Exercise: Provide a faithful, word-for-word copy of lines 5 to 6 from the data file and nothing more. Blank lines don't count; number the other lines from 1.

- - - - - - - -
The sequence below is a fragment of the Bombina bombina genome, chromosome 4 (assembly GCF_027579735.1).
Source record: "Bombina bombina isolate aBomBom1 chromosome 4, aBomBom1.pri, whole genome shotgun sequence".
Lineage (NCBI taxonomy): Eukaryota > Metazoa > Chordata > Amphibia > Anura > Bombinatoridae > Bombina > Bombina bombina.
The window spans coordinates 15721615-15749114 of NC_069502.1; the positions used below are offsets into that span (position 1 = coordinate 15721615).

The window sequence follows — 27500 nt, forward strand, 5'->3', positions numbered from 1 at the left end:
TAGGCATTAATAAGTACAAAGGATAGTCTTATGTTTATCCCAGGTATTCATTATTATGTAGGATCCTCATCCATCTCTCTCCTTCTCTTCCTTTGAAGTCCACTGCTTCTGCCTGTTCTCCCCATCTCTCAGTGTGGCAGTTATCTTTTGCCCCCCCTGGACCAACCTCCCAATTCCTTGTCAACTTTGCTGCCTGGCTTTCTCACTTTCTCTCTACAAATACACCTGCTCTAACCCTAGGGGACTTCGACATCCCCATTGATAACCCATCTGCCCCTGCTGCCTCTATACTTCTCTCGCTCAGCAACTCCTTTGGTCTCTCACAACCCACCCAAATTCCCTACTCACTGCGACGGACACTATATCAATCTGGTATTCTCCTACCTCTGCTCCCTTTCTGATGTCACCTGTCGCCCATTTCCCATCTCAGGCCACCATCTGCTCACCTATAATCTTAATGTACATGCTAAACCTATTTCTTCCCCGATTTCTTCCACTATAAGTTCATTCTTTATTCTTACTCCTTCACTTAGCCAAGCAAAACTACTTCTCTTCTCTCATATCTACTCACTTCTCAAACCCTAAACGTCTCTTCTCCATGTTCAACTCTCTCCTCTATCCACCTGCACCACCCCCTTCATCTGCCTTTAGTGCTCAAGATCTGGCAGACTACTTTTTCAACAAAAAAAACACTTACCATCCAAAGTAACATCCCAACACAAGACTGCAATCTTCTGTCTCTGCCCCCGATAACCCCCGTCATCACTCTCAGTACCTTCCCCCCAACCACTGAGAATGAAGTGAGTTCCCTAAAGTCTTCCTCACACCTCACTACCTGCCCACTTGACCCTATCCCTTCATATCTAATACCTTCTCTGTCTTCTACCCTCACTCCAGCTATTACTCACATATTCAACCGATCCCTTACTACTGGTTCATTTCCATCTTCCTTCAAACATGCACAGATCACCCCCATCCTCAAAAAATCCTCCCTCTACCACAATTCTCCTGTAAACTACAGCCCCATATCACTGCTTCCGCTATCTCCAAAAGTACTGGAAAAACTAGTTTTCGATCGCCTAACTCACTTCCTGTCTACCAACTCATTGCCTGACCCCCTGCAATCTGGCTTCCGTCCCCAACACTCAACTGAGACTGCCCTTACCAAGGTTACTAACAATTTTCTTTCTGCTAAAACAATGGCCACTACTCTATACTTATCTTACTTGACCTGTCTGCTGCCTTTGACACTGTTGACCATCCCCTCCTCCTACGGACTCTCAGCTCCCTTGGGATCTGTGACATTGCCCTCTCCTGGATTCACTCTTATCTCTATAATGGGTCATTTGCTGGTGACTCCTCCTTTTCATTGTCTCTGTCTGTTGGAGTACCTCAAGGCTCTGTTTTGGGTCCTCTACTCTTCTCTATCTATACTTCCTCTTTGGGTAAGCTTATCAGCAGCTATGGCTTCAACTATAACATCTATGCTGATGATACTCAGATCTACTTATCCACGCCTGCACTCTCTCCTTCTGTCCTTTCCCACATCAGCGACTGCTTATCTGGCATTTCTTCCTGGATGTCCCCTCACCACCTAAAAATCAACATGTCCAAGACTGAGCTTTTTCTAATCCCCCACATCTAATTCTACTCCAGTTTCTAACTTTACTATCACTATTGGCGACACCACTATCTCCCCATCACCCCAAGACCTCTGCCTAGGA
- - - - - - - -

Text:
The window sequence follows — 27500 nt, forward strand, 5'->3', positions numbered from 1 at the left end:
TAGGCATTAATAAGTACAAAGGATAGTCTTATGTTTATCCCAGGTATTCATTATTATGTAGGATCCTCATCCATCTCTCTCCTTCTCTTCCTTTGAAGTCCACTGCTTCTGCCTGTTCTCCCCATCTCTCAGTGTGGCAGTTATCTTTTGCCCCCCCTGGACCAACCTCCCAATTCCTTGTCAACTTTGCTGCCTGGCTTTCTCACTTTCTCTCTACAAATACACCTGCTCTAACCCTAGGGGACTTCGACATCCCCATTGATAACCCATCTGCCCCTGCTGCCTCTATACTTCTCTCGCTCAGCAACTCCTTTGGTCTCTCACAACCCACCCAAATTCCCTACTCACTGCGACGGACACTATATCAATCTGGTATTCTCCTACCTCTGCTCCCTTTCTGATGTCACCTGTCGCCCATTTCCCATCTCAGGCCACCATCTGCTCACCTATAATCTTAATGTACATGCTAAACCTATTTCTTCCCCGATTTCTTCCACTATAAGTTCATTCTTTATTCTTACTCCTTCACTTAGCCAAGCAAAACTACTTCTCTTCTCTCATATCTACTCACTTCTCAAACCCTAAACGTCTCTTCTCCATGTTCAACTCTCTCCTCTATCCACCTGCACCACCCCCTTCATCTGCCTTTAGTGCTCAAGATCTGGCAGACTACTTTTTCAACAAAAAAAACACTTACCATCCAAAGTAACATCCCAACACAAGACTGCAATCTTCTGTCTCTGCCCCCGATAACCCCCGTCATCACTCTCAGTACCTTCCCCCCAACCACTGAGAATGAAGTGAGTTCCCTAAAGTCTTCCTCACACCTCACTACCTGCCCACTTGACCCTATCCCTTCATATCTAATACCTTCTCTGTCTTCTACCCTCACTCCAGCTATTACTCACATATTCAACCGATCCCTTACTACTGGTTCATTTCCATCTTCCTTCAAACATGCACAGATCACCCCCATCCTCAAAAAATCCTCCCTCTACCACAATTCTCCTGTAAACTACAGCCCCATATCACTGCTTCCGCTATCTCCAAAAGTACTGGAAAAACTAGTTTTCGATCGCCTAACTCACTTCCTGTCTACCAACTCATTGCCTGACCCCCTGCAATCTGGCTTCCGTCCCCAACACTCAACTGAGACTGCCCTTACCAAGGTTACTAACAATTTTCTTTCTGCTAAAACAATGGCCACTACTCTATACTTATCTTACTTGACCTGTCTGCTGCCTTTGACACTGTTGACCATCCCCTCCTCCTACGGACTCTCAGCTCCCTTGGGATCTGTGACATTGCCCTCTCCTGGATTCACTCTTATCTCTATAATGGGTCATTTGCTGGTGACTCCTCCTTTTCATTGTCTCTGTCTGTTGGAGTACCTCAAGGCTCTGTTTTGGGTCCTCTACTCTTCTCTATCTATACTTCCTCTTTGGGTAAGCTTATCAGCAGCTATGGCTTCAACTATAACATCTATGCTGATGATACTCAGATCTACTTATCCACGCCTGCACTCTCTCCTTCTGTCCTTTCCCACATCAGCGACTGCTTATCTGGCATTTCTTCCTGGATGTCCCCTCACCACCTAAAAATCAACATGTCCAAGACTGAGCTTTTTCTAATCCCCCACATCTAATTCTACTCCAGTTTCTAACTTTACTATCACTATTGGCGACACCACTATCTCCCCATCACCCCAAGACCTCTGCCTAGGA